I Do (Veronica Velasco, 2010)
Sometimes a kiss is just not enough. After the redundancy and tedium of romancing, fighting, and forgiving that has been the standard storyline of most if not all recent romantic comedies, the pay-off of seeing the onscreen lovers lock lips in slow motion has been quite unrewarding. Tradition demands that the only acceptable conclusion to any romance is a wedding. Veronica Velasco’s I Do endeavors to innovate on traditions by telling the tale, which according to her and co-writer Jinky Laurel is based on a true story, of a couple whose attempts at being wed are often foiled.
Yumi (Erich Gonzalez) is a hopeless romantic whose mission in life is to find the one to tie the knot with in the dream wedding that she has been obsessing over since her younger years. Lance (Enchong Dee), her Chinese boyfriend, is suddenly faced with the decision of marrying her to the chagrin of her strictly traditional Chinese family, when she discovers that their seemingly innocent romance has produced for them an offspring. Amidst cultural differences, financial un-readiness, overbearing families, and the incoherent advices of close friends, they struggle, stumble, and carelessly rush to the finish line, the dream wedding Yumi has been longing for.
Gonzalez and Dee do make a charming couple. It helps that their performances here are grounded on romantic naiveté and youthful cluelessness, making their fated scenario and their sometimes incredulous reactions to that scenario more believable. The supports, on the other hand, are a mixed bag. The performances of veteran comedians Dennis Padilla and Pokwang infuse Yumi’s humble but earnest parents an amiable sheen. The tacked-on friends, with the exception of Janus del Prado’s pathetically enamored best friend who spurts pessimistic love quotes to hide his feelings for Yumi, are more annoying than alluring, adding more to the unnecessary clunk of the film.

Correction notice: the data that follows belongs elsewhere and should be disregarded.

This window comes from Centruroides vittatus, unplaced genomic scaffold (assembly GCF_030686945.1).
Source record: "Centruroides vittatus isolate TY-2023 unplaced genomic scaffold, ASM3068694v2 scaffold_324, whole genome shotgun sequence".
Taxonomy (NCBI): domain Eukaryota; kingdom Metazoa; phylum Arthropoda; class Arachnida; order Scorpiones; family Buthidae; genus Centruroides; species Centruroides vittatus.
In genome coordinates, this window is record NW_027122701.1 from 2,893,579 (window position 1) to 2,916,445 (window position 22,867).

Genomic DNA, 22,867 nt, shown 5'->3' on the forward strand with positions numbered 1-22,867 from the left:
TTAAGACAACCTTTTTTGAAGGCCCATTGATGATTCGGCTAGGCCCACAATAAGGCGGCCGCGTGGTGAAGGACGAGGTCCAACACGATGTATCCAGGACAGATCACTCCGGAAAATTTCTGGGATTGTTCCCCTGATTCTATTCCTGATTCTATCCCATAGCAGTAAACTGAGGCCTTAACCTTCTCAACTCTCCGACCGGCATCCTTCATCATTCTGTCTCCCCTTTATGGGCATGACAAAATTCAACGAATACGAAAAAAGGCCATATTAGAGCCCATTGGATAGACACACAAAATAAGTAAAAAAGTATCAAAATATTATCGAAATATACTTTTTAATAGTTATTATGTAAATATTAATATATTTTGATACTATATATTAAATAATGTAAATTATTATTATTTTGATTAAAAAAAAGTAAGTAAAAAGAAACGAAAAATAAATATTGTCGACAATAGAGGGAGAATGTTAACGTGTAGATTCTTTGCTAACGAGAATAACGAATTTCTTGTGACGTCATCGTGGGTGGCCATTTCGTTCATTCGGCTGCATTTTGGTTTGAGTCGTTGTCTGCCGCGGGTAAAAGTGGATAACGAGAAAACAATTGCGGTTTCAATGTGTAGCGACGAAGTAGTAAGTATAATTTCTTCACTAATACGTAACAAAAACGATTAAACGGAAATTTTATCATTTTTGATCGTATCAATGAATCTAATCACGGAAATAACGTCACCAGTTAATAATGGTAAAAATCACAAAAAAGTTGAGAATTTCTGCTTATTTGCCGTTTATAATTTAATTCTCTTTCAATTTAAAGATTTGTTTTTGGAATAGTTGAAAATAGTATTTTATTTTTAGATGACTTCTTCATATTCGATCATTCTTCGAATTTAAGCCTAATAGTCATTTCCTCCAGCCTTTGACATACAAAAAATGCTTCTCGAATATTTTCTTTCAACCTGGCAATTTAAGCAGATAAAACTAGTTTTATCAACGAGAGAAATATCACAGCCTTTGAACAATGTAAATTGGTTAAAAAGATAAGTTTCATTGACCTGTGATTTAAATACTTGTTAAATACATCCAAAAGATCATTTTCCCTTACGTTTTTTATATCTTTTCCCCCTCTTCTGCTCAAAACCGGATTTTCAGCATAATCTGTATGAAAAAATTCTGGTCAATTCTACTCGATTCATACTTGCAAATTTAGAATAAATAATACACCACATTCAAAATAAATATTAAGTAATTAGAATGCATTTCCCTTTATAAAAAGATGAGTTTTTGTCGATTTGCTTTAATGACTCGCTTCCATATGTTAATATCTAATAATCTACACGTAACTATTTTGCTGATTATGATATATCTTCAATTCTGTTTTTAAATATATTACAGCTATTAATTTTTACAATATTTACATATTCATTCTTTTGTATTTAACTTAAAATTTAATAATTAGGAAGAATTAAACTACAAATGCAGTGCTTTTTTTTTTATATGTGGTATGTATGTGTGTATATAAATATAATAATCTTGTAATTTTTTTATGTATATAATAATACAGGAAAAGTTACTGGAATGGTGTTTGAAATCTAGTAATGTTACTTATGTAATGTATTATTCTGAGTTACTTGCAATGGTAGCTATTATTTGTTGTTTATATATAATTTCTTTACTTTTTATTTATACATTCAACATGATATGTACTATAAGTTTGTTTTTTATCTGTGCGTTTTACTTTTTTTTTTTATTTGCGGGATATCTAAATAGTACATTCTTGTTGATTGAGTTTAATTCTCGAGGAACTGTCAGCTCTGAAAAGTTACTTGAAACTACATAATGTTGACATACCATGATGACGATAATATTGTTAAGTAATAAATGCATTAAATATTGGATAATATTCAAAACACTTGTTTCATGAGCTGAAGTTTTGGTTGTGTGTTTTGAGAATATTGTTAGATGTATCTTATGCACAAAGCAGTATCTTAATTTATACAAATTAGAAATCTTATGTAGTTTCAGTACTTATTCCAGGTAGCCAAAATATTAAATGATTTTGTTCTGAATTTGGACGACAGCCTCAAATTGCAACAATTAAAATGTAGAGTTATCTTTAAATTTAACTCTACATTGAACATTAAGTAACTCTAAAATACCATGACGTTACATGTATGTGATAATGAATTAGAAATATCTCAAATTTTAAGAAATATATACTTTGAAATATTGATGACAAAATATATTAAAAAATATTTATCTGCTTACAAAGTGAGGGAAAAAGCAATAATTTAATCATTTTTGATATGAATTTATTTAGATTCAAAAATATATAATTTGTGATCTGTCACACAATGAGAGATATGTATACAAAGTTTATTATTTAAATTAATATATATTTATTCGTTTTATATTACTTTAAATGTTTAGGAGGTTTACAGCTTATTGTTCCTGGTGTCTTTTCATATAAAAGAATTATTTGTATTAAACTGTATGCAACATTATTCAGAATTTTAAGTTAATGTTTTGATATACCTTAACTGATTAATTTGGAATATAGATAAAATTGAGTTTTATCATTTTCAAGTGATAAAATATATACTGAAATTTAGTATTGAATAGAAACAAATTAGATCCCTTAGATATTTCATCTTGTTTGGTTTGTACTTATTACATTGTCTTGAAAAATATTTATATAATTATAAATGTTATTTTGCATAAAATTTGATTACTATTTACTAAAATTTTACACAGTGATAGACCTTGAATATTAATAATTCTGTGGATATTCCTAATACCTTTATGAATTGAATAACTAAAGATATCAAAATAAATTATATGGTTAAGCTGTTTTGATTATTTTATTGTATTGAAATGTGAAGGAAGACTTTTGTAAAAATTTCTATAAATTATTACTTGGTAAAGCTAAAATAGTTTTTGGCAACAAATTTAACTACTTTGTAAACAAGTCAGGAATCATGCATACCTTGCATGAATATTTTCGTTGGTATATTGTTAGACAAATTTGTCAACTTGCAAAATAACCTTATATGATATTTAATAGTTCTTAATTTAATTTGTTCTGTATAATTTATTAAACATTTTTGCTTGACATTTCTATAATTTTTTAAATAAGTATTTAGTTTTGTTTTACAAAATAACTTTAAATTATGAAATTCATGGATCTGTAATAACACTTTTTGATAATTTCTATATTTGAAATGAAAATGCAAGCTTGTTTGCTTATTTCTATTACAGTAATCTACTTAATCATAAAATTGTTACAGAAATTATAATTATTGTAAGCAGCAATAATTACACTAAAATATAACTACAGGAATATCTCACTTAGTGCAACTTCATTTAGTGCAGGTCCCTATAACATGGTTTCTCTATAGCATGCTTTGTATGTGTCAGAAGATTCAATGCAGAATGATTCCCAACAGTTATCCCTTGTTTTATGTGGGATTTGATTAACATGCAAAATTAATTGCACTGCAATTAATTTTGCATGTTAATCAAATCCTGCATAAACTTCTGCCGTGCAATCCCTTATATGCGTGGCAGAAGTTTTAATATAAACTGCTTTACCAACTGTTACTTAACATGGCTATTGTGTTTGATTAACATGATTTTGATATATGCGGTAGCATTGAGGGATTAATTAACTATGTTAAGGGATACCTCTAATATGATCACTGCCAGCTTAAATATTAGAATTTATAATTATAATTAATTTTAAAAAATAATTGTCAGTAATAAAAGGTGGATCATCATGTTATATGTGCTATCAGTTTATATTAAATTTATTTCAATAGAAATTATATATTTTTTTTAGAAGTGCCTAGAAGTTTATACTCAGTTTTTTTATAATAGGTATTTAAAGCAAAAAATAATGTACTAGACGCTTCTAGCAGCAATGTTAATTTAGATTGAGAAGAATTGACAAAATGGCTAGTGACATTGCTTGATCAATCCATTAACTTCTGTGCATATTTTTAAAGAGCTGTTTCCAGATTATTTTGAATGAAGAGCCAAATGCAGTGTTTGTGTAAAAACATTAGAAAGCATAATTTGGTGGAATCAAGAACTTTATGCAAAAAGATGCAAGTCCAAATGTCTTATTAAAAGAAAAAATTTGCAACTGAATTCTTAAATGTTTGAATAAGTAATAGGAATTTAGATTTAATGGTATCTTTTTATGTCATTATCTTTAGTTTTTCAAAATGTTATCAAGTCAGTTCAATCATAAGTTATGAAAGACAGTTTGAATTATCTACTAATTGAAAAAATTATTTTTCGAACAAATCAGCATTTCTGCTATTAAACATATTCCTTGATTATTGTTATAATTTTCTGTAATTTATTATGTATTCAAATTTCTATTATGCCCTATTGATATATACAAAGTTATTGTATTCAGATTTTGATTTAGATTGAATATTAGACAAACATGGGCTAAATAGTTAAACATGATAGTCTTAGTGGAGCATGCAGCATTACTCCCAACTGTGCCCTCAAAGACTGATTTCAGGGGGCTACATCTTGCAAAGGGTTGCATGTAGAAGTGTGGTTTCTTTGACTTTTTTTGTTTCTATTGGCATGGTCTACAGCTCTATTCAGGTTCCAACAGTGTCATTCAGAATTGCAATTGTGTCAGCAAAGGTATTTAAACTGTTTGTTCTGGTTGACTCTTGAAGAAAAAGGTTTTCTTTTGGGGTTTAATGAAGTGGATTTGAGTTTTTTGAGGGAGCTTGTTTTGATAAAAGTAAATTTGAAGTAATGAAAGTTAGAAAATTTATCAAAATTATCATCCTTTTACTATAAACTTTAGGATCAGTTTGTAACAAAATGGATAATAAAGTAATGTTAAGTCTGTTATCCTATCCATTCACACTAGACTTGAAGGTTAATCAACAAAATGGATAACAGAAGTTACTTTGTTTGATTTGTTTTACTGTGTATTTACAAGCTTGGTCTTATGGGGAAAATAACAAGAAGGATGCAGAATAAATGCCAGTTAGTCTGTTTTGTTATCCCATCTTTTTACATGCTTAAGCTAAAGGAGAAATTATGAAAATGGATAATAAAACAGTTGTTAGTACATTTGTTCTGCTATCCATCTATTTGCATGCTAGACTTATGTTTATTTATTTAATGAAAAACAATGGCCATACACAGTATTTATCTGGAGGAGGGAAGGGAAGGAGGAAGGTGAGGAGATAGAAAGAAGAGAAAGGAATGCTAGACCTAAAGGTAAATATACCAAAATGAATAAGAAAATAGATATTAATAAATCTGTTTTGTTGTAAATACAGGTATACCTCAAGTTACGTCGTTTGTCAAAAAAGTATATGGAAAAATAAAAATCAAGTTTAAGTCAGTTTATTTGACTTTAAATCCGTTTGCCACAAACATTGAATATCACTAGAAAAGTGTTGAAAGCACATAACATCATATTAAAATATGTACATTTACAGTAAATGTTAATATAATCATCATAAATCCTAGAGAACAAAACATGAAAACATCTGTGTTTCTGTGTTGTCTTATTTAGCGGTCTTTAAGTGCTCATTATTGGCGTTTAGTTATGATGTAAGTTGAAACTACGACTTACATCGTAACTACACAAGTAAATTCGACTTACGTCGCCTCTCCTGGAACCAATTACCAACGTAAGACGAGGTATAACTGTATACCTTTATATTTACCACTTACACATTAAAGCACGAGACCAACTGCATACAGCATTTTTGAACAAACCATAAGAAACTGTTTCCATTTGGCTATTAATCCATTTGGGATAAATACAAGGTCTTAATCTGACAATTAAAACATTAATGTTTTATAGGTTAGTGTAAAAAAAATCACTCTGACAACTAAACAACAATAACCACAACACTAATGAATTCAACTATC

Velasco acknowledges the comedy in the obsession with weddings. As the apt conclusion to any love story, the ceremony represents a collective desire of any lover to cap the uncertainties of pre-marital romantic relationships with something that resembles a fairy tale ending. I Do both flourishes and wallows in its overt comedic intent. Although very careful not to tread past the boundaries of what formula dictates, the writing is mostly witty. However, there seems to be an overabundance of wit and a redundancy of some of the comedic efforts, to the point that the dramatic parts, the portions that feel like the soul of the film, are pushed to the margins. It’s not that the film is not funny. With Dennis Padilla and Pokwang lending their comedic mettle to the already absurd situations conjured by Velasco and Laurel, it’s impossible not to be swayed to at least chuckle at some of the gags. Yet the comedy or perhaps the brand of humor utilized that hinders the film from being anything more than a joyous although momentary diversion.
I Do ends not with a kiss, not with a wedding, but in a heartfelt portrait of familial acceptance. It’s the romantic comedy graduating from the romance and the comedy, bursting the bubble that the lovers created for themselves and realizing that the world is not all about them and the exploits they have encountered in the name of their infallible romance. It is also about other people: the parents that can only long to see their daughter happy, the parents that believe they solely know what’s best for their child, the friends, and the dejected lover. Romances should never end with a kiss, or a wedding, or the promise of love for the rest of their now united lives. I Do, for all its faults and indulgences, invested in an ending that feels like a truly happily ever after.
(Cross-published in Twitch.)